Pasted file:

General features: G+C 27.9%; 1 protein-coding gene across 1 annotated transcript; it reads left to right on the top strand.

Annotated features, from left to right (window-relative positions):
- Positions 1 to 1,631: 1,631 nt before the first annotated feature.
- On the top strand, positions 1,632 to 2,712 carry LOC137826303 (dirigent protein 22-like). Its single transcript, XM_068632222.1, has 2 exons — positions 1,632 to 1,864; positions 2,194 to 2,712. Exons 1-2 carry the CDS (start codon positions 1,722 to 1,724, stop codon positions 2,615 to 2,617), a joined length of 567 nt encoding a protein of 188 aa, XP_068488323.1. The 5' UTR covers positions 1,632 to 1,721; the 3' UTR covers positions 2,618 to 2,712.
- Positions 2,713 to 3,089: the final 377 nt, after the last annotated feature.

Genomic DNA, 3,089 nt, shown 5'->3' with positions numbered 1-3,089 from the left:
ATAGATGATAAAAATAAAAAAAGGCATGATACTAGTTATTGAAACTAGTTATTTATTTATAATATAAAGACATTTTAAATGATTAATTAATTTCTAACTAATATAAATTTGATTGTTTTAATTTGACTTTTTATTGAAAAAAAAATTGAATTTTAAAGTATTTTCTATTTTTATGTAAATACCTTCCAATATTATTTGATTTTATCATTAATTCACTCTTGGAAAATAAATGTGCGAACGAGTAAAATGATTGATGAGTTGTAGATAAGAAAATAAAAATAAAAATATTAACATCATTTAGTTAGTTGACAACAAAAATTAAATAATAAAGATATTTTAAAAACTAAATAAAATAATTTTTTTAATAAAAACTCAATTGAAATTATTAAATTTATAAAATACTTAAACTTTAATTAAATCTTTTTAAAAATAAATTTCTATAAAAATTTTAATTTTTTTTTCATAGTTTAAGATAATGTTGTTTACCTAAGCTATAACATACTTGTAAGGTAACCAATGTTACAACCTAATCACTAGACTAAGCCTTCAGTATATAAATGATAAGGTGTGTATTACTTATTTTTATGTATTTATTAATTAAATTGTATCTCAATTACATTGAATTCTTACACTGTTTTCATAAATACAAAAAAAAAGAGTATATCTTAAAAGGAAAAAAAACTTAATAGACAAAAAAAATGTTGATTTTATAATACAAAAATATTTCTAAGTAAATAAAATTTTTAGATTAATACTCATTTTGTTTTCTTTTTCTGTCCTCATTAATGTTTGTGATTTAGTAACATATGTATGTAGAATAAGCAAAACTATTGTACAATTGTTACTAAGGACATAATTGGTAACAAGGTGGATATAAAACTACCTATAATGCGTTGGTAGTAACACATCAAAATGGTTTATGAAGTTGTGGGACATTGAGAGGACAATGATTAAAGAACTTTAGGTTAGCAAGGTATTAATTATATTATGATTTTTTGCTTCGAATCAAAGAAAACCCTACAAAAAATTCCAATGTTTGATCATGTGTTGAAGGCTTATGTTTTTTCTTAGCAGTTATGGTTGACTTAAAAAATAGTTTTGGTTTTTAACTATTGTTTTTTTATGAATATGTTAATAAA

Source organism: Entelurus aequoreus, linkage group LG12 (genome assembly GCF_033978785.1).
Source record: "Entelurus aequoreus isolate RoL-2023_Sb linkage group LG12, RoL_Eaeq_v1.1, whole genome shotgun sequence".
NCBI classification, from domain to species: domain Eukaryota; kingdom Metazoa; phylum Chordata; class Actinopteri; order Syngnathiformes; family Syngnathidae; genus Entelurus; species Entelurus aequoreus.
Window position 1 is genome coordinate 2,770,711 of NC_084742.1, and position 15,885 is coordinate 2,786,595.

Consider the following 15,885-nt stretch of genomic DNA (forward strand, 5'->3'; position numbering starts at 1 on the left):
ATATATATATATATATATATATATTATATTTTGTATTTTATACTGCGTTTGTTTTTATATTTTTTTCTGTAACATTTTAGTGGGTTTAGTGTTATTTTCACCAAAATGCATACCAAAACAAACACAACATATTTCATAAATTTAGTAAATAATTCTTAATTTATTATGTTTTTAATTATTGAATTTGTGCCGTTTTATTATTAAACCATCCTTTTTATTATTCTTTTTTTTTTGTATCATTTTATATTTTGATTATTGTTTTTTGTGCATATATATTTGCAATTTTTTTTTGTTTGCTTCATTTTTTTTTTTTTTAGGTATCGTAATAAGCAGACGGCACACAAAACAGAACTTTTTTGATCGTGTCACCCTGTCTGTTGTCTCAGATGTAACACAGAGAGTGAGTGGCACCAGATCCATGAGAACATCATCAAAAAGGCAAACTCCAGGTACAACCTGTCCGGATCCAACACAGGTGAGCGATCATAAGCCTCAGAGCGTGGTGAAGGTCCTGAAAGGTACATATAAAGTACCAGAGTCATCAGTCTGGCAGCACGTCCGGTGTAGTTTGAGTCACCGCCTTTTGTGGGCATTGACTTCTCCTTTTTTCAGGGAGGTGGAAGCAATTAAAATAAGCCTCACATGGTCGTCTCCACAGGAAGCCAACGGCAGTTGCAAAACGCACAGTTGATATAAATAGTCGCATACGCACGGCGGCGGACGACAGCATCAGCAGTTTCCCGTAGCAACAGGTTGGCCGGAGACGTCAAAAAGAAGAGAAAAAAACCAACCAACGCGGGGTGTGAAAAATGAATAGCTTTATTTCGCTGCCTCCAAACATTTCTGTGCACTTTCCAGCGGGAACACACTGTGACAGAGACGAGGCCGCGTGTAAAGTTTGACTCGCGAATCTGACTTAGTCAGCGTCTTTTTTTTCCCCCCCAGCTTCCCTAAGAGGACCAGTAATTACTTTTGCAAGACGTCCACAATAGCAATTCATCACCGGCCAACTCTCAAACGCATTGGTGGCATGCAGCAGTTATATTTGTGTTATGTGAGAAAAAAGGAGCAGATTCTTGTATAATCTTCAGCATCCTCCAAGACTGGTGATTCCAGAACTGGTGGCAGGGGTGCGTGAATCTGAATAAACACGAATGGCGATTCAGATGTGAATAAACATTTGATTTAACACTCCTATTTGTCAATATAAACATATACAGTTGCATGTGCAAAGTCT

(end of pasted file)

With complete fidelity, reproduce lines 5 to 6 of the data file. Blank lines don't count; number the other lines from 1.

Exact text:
- Positions 2,713 to 3,089: the final 377 nt, after the last annotated feature.

Genomic DNA, 3,089 nt, shown 5'->3' with positions numbered 1-3,089 from the left: